Over at the Huffington Post, UC Berkeley roboticist/artist Ken Goldberg writes about the future of social robots that help each other learn to better navigate a world they never made. From HuffPo (image of Goldberg's TeleGarden):
Our robots are signing up for online learning. After decades of attempts to program robots to perform complex tasks like flying helicopters or surgical suturing, the new approach is based on observing and recording the motions of human experts as they perform these feats. Statistical Robot Learning, pioneered by researchers such as UC Berkeley's Pieter Abbeel, infers the underlying intentions of experts by analyzing patterns in their motions. My students and I are working with Abbeel on a new project to incorporate models of sensing so that these robots can cope with noise and adapt to changing conditions…
As humans embrace new forms of social media to keep connected with friends and colleagues, our robots are becoming increasingly sociable. Researchers at Google and several university labs are working on "Cloud Robotics," where robots benefit from four aspects of the Internet: (1) the availability of thousands of cloud-based processors to compute solutions remotely, rather than onboard the robot, (2) vast databases of information describing the physical properties of environments and commercially-available objects, (3) the ability of robots to share information with other robots about past successes (and failures), and (4) the availability, when all else fails, to contact remote human operators to ask for advice.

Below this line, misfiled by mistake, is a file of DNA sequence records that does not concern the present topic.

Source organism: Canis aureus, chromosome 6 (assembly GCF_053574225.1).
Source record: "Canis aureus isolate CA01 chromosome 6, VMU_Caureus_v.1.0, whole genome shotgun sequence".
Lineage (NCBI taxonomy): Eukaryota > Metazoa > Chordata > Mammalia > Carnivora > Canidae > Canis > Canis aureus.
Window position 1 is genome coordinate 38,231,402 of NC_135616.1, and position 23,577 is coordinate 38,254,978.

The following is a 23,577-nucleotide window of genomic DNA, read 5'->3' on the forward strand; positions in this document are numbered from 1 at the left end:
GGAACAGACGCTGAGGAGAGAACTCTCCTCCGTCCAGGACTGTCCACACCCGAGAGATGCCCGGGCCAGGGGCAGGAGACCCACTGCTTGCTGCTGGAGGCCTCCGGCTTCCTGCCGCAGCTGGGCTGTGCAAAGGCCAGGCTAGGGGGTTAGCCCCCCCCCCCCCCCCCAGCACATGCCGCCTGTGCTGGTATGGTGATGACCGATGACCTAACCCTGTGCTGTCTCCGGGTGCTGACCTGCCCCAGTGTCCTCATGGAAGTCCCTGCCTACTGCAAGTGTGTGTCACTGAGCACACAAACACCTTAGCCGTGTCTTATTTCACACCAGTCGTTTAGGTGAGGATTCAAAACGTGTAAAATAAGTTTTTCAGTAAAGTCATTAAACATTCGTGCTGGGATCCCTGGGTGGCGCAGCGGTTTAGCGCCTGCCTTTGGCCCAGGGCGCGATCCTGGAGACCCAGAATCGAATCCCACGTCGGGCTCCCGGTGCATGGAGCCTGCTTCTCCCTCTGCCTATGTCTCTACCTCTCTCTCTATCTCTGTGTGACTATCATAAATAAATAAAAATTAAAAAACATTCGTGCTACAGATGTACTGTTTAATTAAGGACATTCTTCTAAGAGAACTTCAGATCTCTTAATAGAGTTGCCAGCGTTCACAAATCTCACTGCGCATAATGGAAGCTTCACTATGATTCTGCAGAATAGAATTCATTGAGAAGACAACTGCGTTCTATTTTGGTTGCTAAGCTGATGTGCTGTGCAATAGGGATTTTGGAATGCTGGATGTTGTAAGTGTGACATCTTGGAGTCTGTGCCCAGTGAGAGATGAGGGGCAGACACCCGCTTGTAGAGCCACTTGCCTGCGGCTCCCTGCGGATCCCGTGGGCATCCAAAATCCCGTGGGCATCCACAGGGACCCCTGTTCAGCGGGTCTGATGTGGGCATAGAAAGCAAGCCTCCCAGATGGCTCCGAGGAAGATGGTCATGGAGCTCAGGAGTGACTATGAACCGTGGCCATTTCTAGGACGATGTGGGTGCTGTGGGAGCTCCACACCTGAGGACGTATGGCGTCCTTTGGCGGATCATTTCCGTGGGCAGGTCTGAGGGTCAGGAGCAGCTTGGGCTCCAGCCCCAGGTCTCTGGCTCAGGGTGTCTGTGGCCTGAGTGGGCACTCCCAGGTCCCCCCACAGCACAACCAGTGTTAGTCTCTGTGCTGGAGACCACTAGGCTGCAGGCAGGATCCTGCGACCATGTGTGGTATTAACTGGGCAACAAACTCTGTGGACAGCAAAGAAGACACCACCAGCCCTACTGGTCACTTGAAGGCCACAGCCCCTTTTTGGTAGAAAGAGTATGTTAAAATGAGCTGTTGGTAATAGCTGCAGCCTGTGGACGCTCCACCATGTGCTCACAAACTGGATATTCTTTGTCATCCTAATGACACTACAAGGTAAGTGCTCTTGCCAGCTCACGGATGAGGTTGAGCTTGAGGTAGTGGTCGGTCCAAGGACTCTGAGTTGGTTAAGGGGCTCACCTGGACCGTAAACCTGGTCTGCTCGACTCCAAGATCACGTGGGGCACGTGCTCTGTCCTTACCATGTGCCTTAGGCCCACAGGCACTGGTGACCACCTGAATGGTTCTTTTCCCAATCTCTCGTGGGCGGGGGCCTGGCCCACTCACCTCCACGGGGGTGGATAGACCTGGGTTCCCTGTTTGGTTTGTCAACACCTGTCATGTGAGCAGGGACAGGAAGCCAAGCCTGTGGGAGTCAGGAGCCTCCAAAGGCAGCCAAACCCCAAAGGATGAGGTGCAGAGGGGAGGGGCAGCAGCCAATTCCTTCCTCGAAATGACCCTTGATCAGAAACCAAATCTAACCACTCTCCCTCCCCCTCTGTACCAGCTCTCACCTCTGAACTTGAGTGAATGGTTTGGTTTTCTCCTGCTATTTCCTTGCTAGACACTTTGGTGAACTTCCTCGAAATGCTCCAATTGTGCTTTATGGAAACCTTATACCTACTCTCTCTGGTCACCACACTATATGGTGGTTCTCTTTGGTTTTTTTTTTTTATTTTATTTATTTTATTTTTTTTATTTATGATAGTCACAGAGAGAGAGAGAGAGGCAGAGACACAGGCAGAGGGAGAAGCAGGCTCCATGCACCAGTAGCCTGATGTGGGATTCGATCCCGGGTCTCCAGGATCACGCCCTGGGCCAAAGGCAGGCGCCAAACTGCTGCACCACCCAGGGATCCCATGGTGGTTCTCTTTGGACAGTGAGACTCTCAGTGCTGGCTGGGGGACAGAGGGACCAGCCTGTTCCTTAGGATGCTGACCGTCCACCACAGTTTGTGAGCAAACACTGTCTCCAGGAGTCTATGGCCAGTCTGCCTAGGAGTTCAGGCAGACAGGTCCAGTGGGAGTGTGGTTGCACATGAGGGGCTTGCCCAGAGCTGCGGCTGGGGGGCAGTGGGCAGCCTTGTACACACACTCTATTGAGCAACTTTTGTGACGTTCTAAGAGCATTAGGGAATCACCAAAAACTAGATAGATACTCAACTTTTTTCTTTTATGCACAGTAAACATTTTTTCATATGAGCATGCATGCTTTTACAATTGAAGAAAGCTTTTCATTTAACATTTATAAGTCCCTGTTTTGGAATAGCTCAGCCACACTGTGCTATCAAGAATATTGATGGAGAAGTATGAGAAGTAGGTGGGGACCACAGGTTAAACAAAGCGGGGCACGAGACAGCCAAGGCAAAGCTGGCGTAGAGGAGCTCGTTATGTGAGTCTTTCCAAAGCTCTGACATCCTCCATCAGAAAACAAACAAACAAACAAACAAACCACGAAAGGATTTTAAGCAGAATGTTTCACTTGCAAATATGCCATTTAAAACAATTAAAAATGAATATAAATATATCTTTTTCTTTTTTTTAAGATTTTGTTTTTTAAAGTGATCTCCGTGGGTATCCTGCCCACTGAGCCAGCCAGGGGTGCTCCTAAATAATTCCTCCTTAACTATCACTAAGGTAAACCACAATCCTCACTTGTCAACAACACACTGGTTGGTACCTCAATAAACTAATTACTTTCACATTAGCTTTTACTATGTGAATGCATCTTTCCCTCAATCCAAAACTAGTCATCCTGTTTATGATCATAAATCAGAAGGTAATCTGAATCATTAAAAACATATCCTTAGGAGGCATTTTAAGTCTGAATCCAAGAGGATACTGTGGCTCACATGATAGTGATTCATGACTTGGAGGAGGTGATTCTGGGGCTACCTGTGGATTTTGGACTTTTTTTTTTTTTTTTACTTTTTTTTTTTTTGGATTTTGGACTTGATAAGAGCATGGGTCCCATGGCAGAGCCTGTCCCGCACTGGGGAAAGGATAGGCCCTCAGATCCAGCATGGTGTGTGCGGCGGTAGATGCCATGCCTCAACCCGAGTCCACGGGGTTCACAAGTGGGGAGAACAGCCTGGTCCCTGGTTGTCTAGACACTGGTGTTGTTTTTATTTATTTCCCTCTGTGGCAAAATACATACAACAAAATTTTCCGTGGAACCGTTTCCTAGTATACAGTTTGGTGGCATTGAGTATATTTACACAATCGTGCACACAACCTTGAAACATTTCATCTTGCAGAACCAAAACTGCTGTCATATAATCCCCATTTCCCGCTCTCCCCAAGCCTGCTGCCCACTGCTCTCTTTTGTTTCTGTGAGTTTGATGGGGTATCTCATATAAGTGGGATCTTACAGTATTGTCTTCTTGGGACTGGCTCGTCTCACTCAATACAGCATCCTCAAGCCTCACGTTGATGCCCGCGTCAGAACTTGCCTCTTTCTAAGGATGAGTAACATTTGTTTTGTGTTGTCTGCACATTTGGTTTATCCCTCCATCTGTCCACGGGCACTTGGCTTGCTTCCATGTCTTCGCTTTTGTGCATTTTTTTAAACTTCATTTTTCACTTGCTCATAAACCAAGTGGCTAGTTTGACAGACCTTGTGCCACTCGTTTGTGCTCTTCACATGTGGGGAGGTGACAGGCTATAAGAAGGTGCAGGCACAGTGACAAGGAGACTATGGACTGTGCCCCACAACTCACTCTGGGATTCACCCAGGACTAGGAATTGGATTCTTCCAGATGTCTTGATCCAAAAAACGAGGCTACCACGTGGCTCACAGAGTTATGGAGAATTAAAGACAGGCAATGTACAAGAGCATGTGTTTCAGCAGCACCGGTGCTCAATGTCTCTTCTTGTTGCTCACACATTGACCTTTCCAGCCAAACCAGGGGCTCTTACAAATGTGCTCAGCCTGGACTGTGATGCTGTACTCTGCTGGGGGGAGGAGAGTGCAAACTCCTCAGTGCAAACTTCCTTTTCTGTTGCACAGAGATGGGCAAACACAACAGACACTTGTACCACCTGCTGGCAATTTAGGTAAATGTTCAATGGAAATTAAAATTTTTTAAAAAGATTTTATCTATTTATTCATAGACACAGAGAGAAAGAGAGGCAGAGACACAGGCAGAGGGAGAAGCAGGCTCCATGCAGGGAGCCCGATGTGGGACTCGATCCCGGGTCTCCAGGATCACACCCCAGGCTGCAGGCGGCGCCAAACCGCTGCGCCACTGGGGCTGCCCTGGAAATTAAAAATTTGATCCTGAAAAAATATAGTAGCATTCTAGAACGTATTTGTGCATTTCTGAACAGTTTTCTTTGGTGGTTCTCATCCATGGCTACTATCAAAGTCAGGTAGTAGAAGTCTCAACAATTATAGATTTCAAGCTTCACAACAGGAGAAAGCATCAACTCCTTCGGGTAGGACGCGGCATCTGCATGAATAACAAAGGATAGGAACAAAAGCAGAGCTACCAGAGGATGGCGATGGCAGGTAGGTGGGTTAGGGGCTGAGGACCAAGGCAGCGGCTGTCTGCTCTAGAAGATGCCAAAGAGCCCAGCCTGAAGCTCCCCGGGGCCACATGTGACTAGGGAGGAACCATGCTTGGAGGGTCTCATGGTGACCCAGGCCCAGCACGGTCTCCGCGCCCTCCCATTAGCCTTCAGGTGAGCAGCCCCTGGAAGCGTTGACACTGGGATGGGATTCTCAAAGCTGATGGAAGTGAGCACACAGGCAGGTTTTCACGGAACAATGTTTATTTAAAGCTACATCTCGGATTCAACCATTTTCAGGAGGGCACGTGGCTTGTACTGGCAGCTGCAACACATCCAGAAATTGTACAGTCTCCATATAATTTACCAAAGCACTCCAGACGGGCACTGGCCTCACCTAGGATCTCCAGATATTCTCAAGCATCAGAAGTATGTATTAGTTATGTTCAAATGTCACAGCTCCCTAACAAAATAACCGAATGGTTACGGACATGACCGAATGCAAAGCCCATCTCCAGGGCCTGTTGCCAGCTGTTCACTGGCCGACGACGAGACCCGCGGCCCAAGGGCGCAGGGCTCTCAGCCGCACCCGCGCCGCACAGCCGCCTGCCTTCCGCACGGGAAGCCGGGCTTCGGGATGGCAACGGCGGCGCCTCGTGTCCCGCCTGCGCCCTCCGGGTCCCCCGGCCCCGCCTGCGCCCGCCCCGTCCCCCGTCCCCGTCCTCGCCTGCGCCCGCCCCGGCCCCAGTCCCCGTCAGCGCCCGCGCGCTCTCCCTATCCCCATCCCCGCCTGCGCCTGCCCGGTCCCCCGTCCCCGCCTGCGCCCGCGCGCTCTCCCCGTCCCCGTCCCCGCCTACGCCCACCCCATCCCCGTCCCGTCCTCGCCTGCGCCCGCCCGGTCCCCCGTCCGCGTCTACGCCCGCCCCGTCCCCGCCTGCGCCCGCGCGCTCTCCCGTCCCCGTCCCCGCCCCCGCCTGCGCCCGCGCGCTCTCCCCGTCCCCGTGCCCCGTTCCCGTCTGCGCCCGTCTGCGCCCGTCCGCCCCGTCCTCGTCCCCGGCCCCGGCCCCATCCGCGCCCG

"The Robot with the Dragon Tattoo"
I’ve mentioned it online before, but here we go: Two years ago, my wife and I decided to leave our rented home behind and move into a 40-foot RV. We spend our spring and summer in Alberta, Canada where she has a job for six months of the year working as an addictions counselor. The […]
Androkavo tests some of the cheap eBay solder against the brand-name stuff; it gets there in the end, but it’s surely not the advertized 60/40 alloy and needs to be close to 400° before it behaves itself.
MIT Tech Review's Antonio Regalado rounds up the year's stupidest, worst moments in tech, from the guy who created his own CRISPR-based gene therapy to beef up his muscles and injected it to Donald Trump's Twitter feed to the FCC's Net Neutrality catastrophe. Of course, Juicero rates a mention.
The workday is long, and inevitably, you’re going to find yourself needing to take a break from the daily grind. With Mini Materials Miniature Cinder Blocks, you can take some time for yourself and decompress by turning your desk into a miniature construction site. They’re available today in the Boing Boing Store for $22.49. Handmade […]
Handheld radios might seem a bit archaic, but in an emergency situation, few things will keep you as reliably connected to the outside world. This Emergency Multi-Function Radio & Flashlight takes the utility of the tried-and-true radio and combines it with a powerful flashlight and self-sufficient energy system. It’s available in the Boing Boing Store for […]
Few programming languages boast the versatility and user-friendliness of Python, which is why it’s the first language of choice for many aspiring programmers. Regardless of your experience level, you can take the first step to becoming Python-savvy with the Python 3 Bootcamp Bundle, available in the Boing Boing Store for $35 this week. Featuring more than […]